Magnetic North is pointing east right now as the national travelling theatre festival of new Canadian shows opens in Halifax. The event, which alternates each year between Ottawa and a different Canadian city, provides a kind of one-stop shopping opportunity for presenters and producers from across the world to experience some of our country's best touring shows. It also offers 11 days of plays, workshops and community gatherings that bring together the host city's audiences, citizens and artists.
The festival's artistic director Brenda Leadlay says Halifax is a great choice for this year's host city. "We look for cities with a strong independent theatre scene and a track record of producing great theatre. There have been a lot of people from Atlantic Canada who have participated when Magnetic North has been in other cities. It's been very obvious that there's a supportive theatre community here to help make the festival happen." Plus, Leadlay mentions, Halifax also happens to be home to Magnetic North's founding artistic director Mary Vingoe.
Throughout the year, Leadlay travels the country on the look-out for shows that are emotionally engaging---shows that make her "think, laugh and question." She says it's important that the festival also includes experiences that redefine what theatre is---or can be---for those who might not be regular theatre-goers. "Part of the legacy of Magnetic North is leaving the community we visit strengthened," explains Leadlay. "The existing theatre community is brought together to shape the festival. We take direction from local theatre producers and we offer experience that helps build new audiences."
Several of this year's shows fit the bill of "out-of-the-ordinary" theatre experiences. There's Pop-Up Love Party, a work-in-progress from Halifax's Zuppa Theatre Company that includes a three-course meal at Lion & Bright. Or Dance Marathon, an interactive performance piece from Toronto's bluemouth inc. that will have the audience strapping on its dancing shoes and dancing the night away at the Olympic Community Hall. And the prize winner for theatre in an unexpected venue would have to go to The National Elevator Project, a series of short, interactive plays that will be performed in Neptune's service elevator and the Maritime Centre elevator.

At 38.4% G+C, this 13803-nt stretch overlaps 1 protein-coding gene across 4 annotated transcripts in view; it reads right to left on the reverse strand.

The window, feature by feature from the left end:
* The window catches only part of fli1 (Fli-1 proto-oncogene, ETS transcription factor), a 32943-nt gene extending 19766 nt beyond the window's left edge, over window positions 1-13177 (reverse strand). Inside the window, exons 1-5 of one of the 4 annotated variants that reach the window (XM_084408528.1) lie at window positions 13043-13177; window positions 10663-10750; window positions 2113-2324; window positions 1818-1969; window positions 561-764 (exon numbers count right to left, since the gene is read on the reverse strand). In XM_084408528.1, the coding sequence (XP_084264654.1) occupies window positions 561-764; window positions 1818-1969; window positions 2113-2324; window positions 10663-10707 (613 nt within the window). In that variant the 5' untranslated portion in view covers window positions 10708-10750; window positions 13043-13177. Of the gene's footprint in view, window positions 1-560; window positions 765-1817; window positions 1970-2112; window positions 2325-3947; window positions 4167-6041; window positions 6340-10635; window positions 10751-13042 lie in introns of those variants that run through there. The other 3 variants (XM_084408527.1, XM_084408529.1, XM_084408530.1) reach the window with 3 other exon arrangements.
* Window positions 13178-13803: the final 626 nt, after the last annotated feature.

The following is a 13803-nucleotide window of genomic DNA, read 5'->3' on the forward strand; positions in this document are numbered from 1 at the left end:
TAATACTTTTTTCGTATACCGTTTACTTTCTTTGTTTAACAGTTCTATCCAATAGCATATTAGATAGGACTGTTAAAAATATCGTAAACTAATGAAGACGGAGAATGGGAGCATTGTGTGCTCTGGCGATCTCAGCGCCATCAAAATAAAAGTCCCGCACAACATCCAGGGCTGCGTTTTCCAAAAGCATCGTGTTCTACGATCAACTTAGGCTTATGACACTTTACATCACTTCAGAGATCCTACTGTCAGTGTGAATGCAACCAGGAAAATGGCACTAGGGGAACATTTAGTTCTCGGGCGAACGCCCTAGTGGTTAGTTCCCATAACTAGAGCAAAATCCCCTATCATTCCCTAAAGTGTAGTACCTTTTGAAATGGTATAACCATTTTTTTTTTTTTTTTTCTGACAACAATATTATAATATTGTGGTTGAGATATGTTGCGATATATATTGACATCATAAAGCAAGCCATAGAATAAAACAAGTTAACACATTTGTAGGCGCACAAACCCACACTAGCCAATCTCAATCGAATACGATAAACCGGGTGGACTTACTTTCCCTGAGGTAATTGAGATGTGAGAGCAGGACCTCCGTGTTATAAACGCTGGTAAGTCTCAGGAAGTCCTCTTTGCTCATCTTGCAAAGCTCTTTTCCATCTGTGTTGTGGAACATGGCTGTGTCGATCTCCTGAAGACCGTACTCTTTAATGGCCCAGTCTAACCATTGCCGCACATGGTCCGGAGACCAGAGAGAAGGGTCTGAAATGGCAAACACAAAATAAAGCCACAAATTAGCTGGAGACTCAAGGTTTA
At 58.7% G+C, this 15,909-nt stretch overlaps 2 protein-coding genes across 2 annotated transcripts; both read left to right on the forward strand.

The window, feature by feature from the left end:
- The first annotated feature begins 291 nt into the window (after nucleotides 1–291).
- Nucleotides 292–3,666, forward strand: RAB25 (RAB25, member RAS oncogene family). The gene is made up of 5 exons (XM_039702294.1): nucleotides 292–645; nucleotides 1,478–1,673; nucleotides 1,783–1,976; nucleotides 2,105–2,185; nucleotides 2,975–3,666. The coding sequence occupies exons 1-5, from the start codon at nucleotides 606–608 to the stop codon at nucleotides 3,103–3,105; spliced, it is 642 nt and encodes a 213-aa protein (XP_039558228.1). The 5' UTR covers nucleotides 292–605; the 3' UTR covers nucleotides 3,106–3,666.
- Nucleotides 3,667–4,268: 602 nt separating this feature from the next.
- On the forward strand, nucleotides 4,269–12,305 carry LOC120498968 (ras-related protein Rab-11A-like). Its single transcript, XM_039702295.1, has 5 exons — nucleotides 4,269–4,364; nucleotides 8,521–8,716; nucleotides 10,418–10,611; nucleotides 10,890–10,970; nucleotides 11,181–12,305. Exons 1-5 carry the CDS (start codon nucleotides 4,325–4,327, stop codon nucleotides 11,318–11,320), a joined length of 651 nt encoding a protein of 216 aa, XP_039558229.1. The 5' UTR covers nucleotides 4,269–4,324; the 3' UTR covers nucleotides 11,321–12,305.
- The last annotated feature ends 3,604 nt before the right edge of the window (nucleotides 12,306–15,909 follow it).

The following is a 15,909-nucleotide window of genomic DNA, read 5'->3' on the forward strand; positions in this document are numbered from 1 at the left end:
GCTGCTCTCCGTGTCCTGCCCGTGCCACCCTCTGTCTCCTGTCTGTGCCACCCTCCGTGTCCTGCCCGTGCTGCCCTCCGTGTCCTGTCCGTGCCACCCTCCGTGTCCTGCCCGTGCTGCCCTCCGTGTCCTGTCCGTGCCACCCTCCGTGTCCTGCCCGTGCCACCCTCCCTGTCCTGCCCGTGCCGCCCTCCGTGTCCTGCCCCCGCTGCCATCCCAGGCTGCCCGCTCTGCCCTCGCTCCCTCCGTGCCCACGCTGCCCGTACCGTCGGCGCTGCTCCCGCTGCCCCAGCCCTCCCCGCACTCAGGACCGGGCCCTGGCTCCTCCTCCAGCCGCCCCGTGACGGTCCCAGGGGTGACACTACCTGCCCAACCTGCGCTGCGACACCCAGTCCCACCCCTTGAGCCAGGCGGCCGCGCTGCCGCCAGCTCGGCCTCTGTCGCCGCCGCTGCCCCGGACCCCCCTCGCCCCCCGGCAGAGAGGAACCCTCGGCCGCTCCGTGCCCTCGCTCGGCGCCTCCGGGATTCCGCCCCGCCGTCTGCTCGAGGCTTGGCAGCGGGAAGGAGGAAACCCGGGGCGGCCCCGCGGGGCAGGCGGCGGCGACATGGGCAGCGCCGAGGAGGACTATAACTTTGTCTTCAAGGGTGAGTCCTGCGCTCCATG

For the first time in its 12-year history, Magnetic North is joining forces with an existing local theatre festival to offer even more programming. Shows from Eastern Front Theatre's Stages Festival are bringing Atlantic Canadian playwrights and stories into the mix. Eastern Front's artistic director Charlie Rhindress says that combining the two festivals has been a win-win experience. "Working with Magnetic North has meant that we can share what we know from being an established theatre presence in this community, and at the same time, draw on the resources and experience from a much bigger, national festival," he says. "Partnership with Magnetic North means our Atlantic Canadian work is going to get huge exposure."
Rhindress says the festival is a unique experience that offers a lot more than just the chance to see plays. "These 11 days are jam-packed with things to do. There's a series called Encounters that brings people together with the artists to do fun things like go roller-skating on The Oval. There's Compass Points that's designed to inspire local theatre students. There's a whole industry series designed to connect presenters and artists."
Rhindress is especially excited that Magnetic North will premiere a new work called Who Killed Spalding Gray? from Nova Scotian playwright/actor Daniel MacIvor. "It's a new one-man show, and it's absolutely brilliant!"
More information on the festival, including tickets and venues, can be found at www.magneticnorthfestival.ca
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